Called as we are


Called as we are 
At a Minnesota summer camp, youth
discuss human sexuality in the context
of their Christian faith.

At first glance, The Naming Project's summer camp experience looks like any other. There's canoeing, swimming, arts and crafts, singing and gathering around a camp fire.

But this ELCA summer camp in Minnesota focuses on something deeper. For one week, young people between the ages of 14 and 18 come together to discuss human sexuality in the context of their Christian faith.

Youth at this camp are actively involved in conversation about the Bible and their life experiences as gay, lesbian, bisexual, transgender and discerning youth, with a whole lot of outdoor fun mixed in.

"Our goal is to provide a safe place for young people to explore their faith and to share the message that each child is made and claimed by God," says Ross Murray, director of the camp and a founder of The Naming Project. Ross is a member of Mount Carmel Lutheran Church, an ELCA congregation in Minneapolis.

Beginning of the project

The Naming Project began in 2003 when three members of the ELCA sought to provide places of safety for LGBT youth. A year later, the founders had the idea for a "church camp."

"Parents want their children to find a good and safe community," says Ross.

For the past eight years the camp operated quietly, until it was featured in "Our America with Lisa Ling" on the Oprah Winfrey Network in March 2011.

While support from ELCA members and congregations for the church camp remains overwhelmingly positive, Ross hopes there will be a time when safety is no longer a concern for LGBT youth.

"Bullying still continues. And for many kids, they don't know whether or not they'll make it past the ninth grade," says Ross. "There are kids still fearing for their lives. This camp helps provide a loving, supporting and safe environment. It's designed to remind kids that they have been created and named as a beloved child of God."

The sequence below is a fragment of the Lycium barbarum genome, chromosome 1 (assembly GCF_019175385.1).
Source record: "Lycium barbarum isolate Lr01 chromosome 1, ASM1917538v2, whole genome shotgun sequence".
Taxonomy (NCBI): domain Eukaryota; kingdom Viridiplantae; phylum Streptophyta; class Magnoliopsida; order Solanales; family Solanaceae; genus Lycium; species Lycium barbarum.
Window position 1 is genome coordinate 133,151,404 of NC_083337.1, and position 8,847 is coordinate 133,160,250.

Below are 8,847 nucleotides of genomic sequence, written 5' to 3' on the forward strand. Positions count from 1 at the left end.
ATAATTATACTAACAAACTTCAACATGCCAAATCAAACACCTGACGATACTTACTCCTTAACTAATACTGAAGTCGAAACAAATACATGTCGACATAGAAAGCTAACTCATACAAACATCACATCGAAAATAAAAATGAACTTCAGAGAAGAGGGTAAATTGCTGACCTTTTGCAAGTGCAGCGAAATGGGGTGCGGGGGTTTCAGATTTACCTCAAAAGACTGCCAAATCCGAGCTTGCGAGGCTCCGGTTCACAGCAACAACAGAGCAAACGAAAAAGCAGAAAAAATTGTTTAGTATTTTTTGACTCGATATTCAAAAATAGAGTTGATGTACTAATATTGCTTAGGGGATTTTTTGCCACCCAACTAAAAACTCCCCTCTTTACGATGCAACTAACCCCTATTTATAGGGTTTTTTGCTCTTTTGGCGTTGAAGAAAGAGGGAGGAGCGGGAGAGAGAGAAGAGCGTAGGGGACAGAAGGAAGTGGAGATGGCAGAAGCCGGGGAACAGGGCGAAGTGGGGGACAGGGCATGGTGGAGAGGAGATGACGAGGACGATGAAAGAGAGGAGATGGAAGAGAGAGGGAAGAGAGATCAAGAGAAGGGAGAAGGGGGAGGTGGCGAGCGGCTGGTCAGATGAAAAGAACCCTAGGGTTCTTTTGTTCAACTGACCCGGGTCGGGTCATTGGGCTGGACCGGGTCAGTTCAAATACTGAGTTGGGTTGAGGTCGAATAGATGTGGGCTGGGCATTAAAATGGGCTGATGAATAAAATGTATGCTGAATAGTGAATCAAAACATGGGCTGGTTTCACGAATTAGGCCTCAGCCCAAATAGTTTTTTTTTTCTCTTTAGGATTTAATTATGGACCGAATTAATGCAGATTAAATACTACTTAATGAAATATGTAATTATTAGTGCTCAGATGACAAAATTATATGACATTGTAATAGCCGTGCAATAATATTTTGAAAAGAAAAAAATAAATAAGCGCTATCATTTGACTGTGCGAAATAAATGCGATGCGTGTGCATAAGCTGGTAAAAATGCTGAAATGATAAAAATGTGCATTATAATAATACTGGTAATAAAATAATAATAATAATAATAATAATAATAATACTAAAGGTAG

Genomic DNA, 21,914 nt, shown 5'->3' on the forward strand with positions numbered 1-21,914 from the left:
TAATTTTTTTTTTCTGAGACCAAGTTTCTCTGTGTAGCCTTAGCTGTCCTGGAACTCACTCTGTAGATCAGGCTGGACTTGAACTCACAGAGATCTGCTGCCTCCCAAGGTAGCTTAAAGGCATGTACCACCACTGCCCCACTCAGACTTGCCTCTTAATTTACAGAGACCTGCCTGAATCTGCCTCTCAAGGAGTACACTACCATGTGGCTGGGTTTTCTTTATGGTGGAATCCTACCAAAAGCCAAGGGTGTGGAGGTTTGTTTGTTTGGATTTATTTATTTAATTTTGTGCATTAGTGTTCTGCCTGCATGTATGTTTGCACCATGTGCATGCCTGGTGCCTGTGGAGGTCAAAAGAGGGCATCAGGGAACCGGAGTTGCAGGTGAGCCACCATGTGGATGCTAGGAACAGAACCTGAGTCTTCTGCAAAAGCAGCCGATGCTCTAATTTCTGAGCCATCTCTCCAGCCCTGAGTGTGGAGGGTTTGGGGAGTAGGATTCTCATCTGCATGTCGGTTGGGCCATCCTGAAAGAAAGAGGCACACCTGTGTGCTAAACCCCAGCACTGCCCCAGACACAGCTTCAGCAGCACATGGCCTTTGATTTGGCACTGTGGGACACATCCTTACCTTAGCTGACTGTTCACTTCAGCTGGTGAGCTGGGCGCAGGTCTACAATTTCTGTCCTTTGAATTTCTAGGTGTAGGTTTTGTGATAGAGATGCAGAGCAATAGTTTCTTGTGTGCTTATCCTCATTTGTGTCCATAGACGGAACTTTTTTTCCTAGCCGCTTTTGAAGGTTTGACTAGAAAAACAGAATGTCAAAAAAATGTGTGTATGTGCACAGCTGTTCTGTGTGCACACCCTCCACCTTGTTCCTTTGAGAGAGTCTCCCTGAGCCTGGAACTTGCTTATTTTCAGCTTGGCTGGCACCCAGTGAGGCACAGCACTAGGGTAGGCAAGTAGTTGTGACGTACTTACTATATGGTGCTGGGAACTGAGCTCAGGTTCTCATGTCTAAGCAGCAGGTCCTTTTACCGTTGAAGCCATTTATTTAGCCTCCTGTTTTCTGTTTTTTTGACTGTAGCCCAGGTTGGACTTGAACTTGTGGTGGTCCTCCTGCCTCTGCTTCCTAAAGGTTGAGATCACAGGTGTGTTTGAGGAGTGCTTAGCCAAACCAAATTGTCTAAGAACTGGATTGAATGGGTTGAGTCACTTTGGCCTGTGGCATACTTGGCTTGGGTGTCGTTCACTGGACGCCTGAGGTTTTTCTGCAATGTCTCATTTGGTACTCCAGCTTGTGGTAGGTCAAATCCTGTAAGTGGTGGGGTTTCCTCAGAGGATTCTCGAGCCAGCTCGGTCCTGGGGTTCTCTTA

A life-saving experience

Ross says he has heard kids say that their experience at camp was life-saving.

"There are some kids that are really on the brink when they come to us," says Ross. "One child, who was highly medicated, discovered that he didn't need most of his medication after our camp. Most of this child's anxiety, stress and fear went away."

Ross credits the campers themselves for the emotionally safe environment. "They work hard at it," he says. "And while we have kids of all sexual orientations attending the camp, there are straight kids who come, too. They've found it helpful to be part of this community."

And the camp is also good for the ELCA, says Ross.

"It ensures that we have leadership for our church now and in the future," he says. "If the public perception is that all churches hate LGBT youth, then there's no reason for them to be involved with this church."

And not only will that affect the ELCA, says Ross, LGBT youth will miss out on understanding that God created, knows and loves them.

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